GOP senator launches effort to sue administration over ObamaCare for congressional staffers | Fox News
As the industry's argument goes, with the very thin margins restaurants operate on, being required to cover employees' health care would wreck their businesses. But in Washington, D.C.,Alisa Kleinmanna 33-year-old mother of two, a former meeting planner and private chef, and the founder and CEO of the hospitality trade organization Industreemay have found a solution to this very personal problem. Her 35-year-old husband is a bartender at D.C. hot spot Graffiatoand hes never had health insurance. I just kept thinking, something has to change, Kleinmann told the Washington Post . Something has to get better. Rather than wait around for a visit from the health insurance fairy, however, the entrepreneurial Kleinmann took matters into her own hands. While the state and federal governments run their own public health care exchanges to help people compare plans and enroll for health insurance in a competitive setting, private health care exchanges have been established by businesses to provide a similar marketplace for their employees.Working with M&T Insurance Agency and Liazon, which operates a number of theseprivate health insurance exchanges, Kleinmann built what may well be the first insurance exchange designed specifically for the restaurant industry, becoming a licensed insurance broker herself so she could oversee the process.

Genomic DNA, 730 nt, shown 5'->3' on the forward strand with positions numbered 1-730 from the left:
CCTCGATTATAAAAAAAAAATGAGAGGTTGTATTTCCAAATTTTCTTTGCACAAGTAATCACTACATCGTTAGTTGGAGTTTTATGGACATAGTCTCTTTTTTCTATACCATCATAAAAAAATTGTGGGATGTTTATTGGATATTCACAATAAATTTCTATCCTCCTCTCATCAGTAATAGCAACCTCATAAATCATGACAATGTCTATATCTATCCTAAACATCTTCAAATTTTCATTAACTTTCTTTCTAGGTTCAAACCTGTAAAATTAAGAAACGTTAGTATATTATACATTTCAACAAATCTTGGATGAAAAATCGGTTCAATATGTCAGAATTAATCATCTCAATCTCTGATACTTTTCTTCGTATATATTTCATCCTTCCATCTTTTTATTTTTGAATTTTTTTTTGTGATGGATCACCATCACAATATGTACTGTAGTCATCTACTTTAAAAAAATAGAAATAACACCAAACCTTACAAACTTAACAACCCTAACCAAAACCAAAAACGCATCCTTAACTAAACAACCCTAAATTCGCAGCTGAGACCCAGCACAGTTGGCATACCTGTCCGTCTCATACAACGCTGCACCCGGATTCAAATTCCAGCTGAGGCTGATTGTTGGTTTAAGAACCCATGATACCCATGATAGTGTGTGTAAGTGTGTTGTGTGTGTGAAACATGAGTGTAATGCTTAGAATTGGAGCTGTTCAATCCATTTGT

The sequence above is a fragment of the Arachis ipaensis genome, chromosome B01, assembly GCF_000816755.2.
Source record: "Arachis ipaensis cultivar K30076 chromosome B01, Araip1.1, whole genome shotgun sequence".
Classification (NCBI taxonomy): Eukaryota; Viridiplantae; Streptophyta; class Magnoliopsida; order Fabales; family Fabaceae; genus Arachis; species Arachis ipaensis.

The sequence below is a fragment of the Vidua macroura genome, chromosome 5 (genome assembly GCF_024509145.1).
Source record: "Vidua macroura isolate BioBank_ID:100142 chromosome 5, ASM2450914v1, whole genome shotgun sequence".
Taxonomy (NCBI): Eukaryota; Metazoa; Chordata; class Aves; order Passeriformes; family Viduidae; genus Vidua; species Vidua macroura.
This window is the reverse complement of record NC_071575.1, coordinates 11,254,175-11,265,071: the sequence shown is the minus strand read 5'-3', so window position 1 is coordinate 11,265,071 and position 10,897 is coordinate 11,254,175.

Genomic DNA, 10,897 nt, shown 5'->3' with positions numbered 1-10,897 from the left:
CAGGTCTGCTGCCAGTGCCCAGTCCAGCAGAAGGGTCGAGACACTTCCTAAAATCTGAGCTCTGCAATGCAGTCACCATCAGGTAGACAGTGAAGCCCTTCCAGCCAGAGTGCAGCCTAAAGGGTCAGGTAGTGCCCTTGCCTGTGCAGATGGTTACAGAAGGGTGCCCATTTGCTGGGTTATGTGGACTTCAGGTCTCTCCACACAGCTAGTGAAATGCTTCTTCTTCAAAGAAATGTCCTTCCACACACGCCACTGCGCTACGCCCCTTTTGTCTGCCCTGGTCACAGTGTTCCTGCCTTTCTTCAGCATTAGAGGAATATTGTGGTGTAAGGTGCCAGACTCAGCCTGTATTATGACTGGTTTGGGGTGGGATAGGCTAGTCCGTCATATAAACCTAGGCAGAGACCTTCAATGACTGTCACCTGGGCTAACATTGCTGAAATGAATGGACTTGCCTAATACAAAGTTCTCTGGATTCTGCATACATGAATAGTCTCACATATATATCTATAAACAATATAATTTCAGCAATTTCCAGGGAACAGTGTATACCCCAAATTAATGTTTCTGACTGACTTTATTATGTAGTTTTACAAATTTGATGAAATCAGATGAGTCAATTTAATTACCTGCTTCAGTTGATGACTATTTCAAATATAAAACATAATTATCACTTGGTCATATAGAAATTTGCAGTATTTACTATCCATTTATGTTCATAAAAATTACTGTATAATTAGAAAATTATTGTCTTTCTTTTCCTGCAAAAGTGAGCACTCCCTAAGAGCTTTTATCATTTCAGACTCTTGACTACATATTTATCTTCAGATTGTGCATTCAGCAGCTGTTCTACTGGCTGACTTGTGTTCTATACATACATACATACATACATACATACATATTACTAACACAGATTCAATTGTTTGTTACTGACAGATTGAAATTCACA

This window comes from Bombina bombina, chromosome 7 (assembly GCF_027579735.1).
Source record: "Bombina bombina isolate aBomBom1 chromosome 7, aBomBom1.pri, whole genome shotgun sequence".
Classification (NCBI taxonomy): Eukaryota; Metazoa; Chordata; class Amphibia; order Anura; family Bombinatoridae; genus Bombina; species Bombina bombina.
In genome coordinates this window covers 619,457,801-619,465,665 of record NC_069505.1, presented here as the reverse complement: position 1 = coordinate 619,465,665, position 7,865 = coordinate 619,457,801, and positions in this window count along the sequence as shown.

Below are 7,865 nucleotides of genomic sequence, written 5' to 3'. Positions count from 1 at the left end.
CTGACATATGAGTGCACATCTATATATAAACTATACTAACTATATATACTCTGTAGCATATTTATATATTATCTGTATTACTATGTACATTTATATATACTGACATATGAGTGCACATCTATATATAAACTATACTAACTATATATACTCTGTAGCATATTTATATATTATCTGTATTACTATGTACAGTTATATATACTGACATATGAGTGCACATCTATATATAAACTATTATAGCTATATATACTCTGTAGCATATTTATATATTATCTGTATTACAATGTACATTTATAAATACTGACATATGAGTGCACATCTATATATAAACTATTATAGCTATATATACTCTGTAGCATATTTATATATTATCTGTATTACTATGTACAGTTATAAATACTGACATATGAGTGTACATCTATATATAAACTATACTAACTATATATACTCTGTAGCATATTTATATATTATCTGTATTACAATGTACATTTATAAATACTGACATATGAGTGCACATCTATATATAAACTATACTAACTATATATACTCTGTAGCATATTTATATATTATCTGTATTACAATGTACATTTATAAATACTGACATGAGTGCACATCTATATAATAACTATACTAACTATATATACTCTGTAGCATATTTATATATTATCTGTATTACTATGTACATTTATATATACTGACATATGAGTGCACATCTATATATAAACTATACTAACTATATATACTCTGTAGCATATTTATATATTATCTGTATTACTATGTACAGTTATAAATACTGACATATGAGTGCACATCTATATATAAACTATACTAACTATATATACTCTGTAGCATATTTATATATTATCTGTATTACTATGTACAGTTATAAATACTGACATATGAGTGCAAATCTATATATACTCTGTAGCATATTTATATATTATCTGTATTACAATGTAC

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ADVERTISEMENT ADVERTISEMENT The original health care law was clear that lawmakers and their staffers should be treated the same as other Americans, but then the administration issued a ruling that did just the opposite. Former Solicitor General Paul Clement, who is advising Johnson, said, "it's not only that it wasn't in the legislation, the exact contrary rule was in the legislation." And that, legal critics argue, gives Johnson standing -- meaning he can establish that the administration ruling imposed a burden on him. The burden in this case would be because Johnson would be forced to choose among staffers as to who would qualify and who wouldnt. He also argues the administration ruling forces him into a transaction that was not in the law and therefore illegal and makes him a party to a process prohibited by the plain language of the law. Attorney Anthony Dick of Jones Day law firm, who is also advising Johnson, said,"so when you're being regulated in a direct matter like that and you say it's illegal, that's standing that's a personal injury to you." "Here you have a situation," added Clement, "where the law at issue directly affects congressional offices and congressional offices alone." Previously, members of Congress and their staffs got coverage through the Federal Employees Health Benefit Program, which like other employer plans is tax free. The administration has not argued the merits of the case, saying instead those in Congress came out ahead, so where's the injury?
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